(…) We see some incredible cadavers at the hospice. Some are so skinny they would scare the residents of Auschwitz, some are skeletal transvestites endowed with ample silicone inflated breasts. Thousands of visitors pass through the wards for educational purposes, conferences or to make donations; a shrewd marketing specialist realised that a small death museum of the incredible cadavers would boost the donations.

About fifteen naked cadavers are exposed there, preserved in glass coffins of formalin, for anyone with the stomach for it to see. It was intended that the most spectacular and rare specimens would be on show, but unfortunately the plan failed. Not many patients are willing or senile enough to accept to be placed in this naked collection. In short, the choice of cadavers is limited to those who signed permission for their body to be used before the room existed. That is, they were quite unaware what their future would entail; no one had spoken of nudity for example. Children too can be added from time to time. Children, always orphans of course, are not able to oppose their official guardian: the hospice authority.

I had a patient in the ward whose head was like that of a Jesuit. You could imagine the style. The dry body, face hard as iron but which exuded a sense that he is pitiless only with himself, never anyone else. He was the incarnation of rigor! A rigor like that endowed to the sort of person who might be a teacher of morals. He was without the shortcomings so frequent in the clergymen of the past however; there was nothing of a Pharisee about himMy good Jesuit was returning to the soul, drying out, without complaining. He asked for nothing, because he needed to expiate. He was convinced that he had committed a moral mistake, whereas the men around him appeared to regret their technical mistakes…The manager came and glued a warning on the cover of his file: Attention! Don't cremate him! Beware in advance!Yes, this marabou wanted to give his last lesson after he had died, from the after death room. He wanted his mistake, his sin, to be exposed so strongly that the younger generations might have the foresight to follow the path of true virtue.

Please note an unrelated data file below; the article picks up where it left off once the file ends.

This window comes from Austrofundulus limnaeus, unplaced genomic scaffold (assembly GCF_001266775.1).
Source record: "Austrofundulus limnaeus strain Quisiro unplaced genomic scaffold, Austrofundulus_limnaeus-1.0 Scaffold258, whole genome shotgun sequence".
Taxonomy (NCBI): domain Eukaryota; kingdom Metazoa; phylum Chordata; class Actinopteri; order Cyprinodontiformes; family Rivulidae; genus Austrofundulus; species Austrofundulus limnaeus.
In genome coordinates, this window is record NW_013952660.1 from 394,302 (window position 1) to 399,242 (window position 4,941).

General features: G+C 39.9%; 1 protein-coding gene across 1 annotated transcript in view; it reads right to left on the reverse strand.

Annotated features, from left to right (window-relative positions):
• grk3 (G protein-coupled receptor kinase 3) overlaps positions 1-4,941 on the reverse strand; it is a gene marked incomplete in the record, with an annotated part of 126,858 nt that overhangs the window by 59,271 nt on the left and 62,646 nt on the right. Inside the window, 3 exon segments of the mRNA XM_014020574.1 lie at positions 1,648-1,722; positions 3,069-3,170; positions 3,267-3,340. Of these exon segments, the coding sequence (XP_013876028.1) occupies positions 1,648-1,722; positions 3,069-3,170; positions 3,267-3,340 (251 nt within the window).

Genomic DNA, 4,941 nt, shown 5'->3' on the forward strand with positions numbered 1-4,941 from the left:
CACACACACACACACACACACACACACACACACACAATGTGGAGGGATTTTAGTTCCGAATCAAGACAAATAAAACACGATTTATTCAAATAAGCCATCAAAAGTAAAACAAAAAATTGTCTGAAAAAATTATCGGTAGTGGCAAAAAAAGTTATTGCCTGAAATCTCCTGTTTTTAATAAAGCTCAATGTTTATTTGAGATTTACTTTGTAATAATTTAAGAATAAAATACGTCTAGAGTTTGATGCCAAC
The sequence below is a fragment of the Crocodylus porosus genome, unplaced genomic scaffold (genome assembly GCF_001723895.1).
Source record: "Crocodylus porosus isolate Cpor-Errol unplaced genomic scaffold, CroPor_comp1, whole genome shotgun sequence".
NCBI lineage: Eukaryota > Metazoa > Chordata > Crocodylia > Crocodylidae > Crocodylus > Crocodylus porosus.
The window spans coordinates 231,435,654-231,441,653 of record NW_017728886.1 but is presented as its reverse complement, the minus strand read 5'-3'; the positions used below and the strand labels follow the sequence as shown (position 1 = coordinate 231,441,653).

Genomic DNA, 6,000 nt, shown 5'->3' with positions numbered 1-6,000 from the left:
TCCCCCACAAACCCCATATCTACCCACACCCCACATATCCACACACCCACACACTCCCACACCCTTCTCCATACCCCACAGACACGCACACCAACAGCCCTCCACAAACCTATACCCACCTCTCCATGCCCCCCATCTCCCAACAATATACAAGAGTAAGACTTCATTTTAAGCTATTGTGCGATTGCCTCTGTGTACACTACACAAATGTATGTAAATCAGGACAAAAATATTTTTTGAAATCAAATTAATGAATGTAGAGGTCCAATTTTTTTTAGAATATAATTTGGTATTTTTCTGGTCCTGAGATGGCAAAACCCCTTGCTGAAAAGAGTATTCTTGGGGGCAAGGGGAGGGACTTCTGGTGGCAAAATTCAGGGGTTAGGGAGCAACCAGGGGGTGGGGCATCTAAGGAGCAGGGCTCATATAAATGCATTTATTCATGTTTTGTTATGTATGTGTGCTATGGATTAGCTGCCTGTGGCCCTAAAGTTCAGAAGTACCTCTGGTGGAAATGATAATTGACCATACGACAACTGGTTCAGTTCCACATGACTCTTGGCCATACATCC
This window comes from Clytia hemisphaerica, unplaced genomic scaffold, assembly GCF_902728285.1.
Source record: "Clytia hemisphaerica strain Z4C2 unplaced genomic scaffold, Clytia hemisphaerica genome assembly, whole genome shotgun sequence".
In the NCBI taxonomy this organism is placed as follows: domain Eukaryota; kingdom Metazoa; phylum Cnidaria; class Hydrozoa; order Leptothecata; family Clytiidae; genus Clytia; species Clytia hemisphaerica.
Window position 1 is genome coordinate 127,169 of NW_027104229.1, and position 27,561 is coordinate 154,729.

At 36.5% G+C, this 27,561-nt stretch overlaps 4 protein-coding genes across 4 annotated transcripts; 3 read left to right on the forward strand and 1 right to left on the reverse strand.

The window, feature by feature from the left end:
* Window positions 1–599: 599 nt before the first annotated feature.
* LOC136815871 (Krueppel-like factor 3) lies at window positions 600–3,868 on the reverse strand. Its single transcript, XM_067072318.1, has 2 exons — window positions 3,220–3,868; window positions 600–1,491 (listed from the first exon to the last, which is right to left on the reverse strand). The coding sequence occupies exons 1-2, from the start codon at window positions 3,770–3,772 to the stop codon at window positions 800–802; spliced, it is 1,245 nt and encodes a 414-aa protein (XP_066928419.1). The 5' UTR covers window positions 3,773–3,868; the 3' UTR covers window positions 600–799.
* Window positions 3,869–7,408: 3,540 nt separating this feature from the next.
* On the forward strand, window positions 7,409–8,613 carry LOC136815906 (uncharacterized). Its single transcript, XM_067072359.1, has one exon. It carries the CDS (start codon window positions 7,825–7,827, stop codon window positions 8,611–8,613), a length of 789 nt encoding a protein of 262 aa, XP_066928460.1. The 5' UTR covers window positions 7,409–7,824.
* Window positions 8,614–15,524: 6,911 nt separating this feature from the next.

Then he died. He ended up in the oven all the same, because he died too early. His body was already very skinny, but he wasn't spotty enough, he had no silicone or tattoos. He was not spectacular enough to deserve embalming. (...)


(...) Is the main monk a great spiritual?

Like all westerners, my first tendency was to compare the spiritual value of oriental (Mahatma Gandhi, the Dalai Lama, Ayatollah Khomeyni and others) and Judeo Christian criteria of compassion and intellectual wisdom. But now I understand now, that there are possibly other criteria.In fact, I see that this monk was purporting great spiritual charity; he showed compassion to people who had been deprived of it.But then it seemed so ambiguous, how could this be the case of someone who is also able to create statuettes out of the bones of his patients and a display of corpses?

I had to review my position when I observed people's behaviour in front of those statues and corpses. There was no outcry or scandal, not even astonishment from the most educated classes. Only a shy remonstrance among the more westernised among them. Did that mean I was a victim of the unbridled and morbid sentimentalism which characterises the western cultures of today? Past civilisations have embalmed corpses, or used tibias to make flutes. Even the Judeo-Christian world has had its mummies, relics and other souvenirs of death exposed or even venerated. I suppose what had shocked me, was not really the statuettes but the possibility that patients would observe what they were about to become by looking at the statuettes. Yes! What shocked me, was to see that those people, even those very close to death, could have such detachment with relation to their own deaths. We, on the other hand, stagnate in irresolute anguish.

With regards to the monk's spiritual value, I try to understand the judgement of his fellow nationals. All classes venerate him. The religious elite of his country now give him more and more soaring titles. If at times I hated him, because of the statuettes he made with my patients, well, today I respect and admire him, in the same way I admire all those who know how to remind westerners that they are not the sole owners of absolute values. He is right, because his countrymen smile more than mine. I know too much about this culture to satisfy myself with a tourist's judgment. (...)

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